1. INTRODUCTION

3

belonging to a noncommutative version S(W, W*) of the Schur-class. As before, this

S G S(W1 W*) is a complete unitary invariant for such Cuntz scattering systems.

In our companion paper [BaV04] we obtained a classification of isometric

representations of the Cuntz algebra where one in addition specifies a choice of

cyclic subspace £. The classification is in terms of a block matrix [W^^c*,^] with

rows and columns indexed by the Td x Td (where Td is the free semigroup on d

letters) possessing a combination of Toeplitz and Hankel properties; for this reason

we shall call such matrices "Haplitz matrices". In another report [BaV03], we

identify this model as an example of a noncommutative formal reproducing kernel

Hilbert space, a Hilbert space of formal power series in finitely many noncommuting

variables having many properties analogous to classical reproducing kernel Hilbert

spaces. This is one of the main tools for the discussion here, and will be reviewed

(along with some additional needed results) in the preliminary Chapter 2.

The Cuntz analogue of a unitary colligation is as follows. A d-variable unitary

colligation is a unitary operator of the form

(1.2)

U =

'A

B

C D

=

'A!

Ad

B{

Bd

D

-+

'@pi~

The positive time axis Z + is replaced by a free semigroup Td with generators equal

to the d letters gi,...,g

d

, and the associated J^-time system is given by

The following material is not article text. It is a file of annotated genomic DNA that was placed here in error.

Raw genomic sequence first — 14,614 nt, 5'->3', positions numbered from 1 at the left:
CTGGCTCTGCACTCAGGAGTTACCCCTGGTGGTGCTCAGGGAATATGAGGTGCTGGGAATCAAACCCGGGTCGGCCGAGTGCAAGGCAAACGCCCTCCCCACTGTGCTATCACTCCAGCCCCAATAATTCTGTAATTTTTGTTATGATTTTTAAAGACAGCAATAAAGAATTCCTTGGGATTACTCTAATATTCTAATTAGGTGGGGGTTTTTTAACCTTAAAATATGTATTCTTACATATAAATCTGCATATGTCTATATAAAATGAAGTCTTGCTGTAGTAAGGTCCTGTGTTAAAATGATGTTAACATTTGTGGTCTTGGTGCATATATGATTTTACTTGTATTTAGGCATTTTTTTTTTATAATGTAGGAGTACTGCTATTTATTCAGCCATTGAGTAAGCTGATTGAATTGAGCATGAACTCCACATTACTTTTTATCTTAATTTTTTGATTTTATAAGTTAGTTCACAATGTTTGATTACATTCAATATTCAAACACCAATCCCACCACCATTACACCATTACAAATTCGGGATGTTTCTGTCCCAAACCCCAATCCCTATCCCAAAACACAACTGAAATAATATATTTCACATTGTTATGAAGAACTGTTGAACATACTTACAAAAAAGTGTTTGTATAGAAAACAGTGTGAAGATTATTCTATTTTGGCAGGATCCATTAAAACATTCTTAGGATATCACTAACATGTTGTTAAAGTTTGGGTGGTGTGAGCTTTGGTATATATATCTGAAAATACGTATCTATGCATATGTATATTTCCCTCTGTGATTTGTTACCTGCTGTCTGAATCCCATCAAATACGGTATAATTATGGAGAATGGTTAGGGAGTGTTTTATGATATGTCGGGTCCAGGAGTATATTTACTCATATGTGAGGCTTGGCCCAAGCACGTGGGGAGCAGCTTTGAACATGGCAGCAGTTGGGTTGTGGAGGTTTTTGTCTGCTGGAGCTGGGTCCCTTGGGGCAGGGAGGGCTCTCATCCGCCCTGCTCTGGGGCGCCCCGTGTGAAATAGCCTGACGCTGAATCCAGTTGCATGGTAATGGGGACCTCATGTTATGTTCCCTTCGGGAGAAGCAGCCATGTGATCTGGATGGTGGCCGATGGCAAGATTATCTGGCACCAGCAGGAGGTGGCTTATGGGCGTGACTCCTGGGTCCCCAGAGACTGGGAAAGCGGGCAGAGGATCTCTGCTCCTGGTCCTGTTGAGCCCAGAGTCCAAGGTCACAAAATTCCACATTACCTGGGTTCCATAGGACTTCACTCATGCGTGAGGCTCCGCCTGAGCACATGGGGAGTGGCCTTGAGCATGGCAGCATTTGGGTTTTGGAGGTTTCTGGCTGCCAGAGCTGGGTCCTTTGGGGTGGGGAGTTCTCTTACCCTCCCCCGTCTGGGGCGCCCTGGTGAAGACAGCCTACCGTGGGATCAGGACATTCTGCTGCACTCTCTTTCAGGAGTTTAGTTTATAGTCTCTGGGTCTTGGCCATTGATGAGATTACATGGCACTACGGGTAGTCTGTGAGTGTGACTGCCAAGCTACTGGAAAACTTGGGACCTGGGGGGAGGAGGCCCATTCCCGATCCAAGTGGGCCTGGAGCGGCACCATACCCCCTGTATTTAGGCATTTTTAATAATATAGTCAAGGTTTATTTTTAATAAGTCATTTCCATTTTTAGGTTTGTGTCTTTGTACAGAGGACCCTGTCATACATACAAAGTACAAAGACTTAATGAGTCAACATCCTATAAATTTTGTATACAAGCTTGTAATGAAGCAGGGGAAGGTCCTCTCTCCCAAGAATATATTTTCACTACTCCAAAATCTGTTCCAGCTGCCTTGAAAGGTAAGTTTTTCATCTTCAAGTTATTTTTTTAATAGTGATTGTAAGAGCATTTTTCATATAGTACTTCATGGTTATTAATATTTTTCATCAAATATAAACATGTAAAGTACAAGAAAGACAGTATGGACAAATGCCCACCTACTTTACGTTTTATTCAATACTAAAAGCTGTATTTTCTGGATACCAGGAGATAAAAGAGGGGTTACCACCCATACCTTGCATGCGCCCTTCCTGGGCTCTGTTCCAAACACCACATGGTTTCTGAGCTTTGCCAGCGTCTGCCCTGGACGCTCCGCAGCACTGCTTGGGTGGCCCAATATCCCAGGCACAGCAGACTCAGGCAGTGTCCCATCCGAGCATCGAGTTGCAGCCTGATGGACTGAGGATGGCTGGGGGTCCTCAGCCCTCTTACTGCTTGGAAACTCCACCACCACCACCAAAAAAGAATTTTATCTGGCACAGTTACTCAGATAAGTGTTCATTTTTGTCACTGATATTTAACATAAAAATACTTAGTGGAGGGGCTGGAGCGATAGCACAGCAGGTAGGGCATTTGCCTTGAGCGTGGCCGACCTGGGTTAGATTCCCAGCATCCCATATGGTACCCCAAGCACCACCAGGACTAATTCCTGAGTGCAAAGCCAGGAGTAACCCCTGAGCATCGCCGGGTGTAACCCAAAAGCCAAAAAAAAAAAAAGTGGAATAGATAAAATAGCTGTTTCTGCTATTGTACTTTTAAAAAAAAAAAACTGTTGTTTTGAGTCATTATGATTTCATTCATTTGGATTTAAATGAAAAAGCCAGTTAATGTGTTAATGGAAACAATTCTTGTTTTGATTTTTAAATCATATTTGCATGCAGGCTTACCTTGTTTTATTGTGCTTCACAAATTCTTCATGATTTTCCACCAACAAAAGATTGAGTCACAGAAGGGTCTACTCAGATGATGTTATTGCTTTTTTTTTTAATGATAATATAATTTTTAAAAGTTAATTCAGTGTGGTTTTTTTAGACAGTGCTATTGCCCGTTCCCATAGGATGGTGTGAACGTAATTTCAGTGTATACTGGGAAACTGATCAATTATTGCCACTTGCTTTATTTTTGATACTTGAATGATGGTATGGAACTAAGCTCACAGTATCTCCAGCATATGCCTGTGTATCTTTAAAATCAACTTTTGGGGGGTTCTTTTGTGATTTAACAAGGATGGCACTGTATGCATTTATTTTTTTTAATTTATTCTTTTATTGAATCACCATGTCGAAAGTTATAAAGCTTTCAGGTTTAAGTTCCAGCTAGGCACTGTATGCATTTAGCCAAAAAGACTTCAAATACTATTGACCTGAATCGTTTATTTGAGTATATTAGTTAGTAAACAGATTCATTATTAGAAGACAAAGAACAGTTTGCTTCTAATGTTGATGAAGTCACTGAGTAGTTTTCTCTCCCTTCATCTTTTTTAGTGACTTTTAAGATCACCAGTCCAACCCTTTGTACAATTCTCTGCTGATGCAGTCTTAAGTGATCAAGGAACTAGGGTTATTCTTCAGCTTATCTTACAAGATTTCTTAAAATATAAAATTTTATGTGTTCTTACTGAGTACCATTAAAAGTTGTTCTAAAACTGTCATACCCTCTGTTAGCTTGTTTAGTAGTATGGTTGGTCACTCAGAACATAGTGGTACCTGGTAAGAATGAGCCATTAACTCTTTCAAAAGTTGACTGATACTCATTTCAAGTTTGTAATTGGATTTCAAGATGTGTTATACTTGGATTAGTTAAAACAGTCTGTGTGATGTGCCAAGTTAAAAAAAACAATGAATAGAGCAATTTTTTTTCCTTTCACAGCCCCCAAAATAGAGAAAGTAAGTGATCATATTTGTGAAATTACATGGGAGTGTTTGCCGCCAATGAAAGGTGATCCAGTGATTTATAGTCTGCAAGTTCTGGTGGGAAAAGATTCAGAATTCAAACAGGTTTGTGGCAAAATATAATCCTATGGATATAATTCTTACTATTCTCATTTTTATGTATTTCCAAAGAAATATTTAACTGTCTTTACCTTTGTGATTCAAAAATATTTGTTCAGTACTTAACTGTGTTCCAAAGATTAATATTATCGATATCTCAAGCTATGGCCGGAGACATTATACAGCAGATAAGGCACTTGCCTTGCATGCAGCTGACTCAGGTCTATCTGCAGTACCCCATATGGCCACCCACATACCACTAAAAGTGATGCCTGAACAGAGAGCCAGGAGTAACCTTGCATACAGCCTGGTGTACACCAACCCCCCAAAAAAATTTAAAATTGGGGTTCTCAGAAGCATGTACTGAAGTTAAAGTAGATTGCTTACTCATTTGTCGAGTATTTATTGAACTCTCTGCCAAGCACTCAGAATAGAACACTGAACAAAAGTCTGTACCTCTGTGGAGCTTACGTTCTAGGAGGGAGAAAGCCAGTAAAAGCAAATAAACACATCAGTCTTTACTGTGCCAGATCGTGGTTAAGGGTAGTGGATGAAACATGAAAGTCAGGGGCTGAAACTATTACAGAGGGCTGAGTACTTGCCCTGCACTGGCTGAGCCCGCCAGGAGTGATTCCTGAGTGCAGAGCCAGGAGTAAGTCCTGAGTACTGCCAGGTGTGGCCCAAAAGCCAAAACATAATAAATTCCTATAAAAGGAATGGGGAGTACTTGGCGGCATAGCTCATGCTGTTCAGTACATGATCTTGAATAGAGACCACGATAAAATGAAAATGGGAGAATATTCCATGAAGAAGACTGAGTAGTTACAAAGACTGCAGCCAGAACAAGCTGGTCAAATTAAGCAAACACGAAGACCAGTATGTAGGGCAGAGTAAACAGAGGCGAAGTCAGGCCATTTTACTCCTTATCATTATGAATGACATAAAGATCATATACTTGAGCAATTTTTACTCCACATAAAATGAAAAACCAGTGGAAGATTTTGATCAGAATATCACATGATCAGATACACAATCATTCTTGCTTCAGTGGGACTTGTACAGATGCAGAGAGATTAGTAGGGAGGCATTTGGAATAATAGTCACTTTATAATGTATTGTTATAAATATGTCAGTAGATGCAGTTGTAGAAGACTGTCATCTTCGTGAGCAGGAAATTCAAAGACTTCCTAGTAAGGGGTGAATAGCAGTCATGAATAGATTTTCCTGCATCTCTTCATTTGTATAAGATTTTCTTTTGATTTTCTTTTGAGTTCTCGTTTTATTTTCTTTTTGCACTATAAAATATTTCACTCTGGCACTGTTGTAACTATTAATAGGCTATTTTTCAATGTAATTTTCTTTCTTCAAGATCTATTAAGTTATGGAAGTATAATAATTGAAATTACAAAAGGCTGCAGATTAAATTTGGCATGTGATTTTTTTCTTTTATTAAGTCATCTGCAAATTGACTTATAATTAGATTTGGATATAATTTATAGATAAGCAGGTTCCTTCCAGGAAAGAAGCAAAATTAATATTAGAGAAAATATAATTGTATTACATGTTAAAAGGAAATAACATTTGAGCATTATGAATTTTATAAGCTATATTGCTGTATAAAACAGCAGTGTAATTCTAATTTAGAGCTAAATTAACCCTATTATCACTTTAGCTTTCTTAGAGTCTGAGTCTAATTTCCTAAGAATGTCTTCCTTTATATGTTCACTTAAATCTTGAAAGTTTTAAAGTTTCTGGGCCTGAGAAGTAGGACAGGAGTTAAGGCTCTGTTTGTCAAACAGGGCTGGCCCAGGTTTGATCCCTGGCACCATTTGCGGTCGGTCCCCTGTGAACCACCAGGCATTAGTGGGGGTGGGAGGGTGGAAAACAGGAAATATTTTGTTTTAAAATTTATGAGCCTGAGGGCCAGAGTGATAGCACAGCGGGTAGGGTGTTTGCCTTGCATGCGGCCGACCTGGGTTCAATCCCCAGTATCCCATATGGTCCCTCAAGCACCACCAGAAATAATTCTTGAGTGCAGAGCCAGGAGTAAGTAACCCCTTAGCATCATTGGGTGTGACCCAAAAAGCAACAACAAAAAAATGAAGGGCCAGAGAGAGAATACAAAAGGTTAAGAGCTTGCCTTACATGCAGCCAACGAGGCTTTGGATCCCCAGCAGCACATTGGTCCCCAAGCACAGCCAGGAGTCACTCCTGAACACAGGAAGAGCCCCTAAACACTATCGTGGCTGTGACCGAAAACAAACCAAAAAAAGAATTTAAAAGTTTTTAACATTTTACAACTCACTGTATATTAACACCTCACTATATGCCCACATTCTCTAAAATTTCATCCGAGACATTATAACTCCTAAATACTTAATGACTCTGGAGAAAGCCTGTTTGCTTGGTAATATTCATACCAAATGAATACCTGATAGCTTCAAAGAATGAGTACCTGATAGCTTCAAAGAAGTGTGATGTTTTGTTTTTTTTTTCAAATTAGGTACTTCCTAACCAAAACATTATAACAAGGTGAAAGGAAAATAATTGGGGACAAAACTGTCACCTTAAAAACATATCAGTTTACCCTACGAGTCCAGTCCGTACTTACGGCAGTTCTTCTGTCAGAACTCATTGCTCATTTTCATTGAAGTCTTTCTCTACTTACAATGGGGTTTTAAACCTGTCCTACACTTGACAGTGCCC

x(giw) = Aix(w) + Biu{w)

(1.3)

S:

x(gdw) = Adx(w) + Bdu(w)

y(w) = Cx(w) + Du{w)

where the variable w — gin ... g^ is a word in the symbols g\,...,gd, i.e., a generic

element of the free semigroup Td- The Fourier transform in this context we take

to be x(w) ^ x(z) =

^2weJrdx(w)zw

where

zw

= zin ... zix if w = gin ... gi±

where z — {z\,..., zd) is a d-tuple of formal, noncommuting indeterminants. Upon

application of this generalized Fourier transform to the system equations (1.3) and

under the assumption that the state of the system is initialized at 0 (so x(0) = 0

where 0 is the empty word, the unit element of T&), we arrive at the input-output

relation

y(z) = Wz(z)u(z)

where the transfer function in this case is given by

Tx(z) = D + C(I-

Zr(z)AYxZr(z)B

where we have set Zr(z) equal to the block-row matrix function

Zr(z)=[z1In ... zdIn].

To make connections with the scattering framework, it is also necessary to run the

system in backwards time; this is more complicated and is described in Chapter 3.

We mention that such formal power series have come up in various contexts in the

system theory literature (see e.g. [F174, BeOl, BeD99]).

There is also a dilation and operator model theory which fits into this set-

ting. Rather than considering a single contraction operator T on a Hilbert space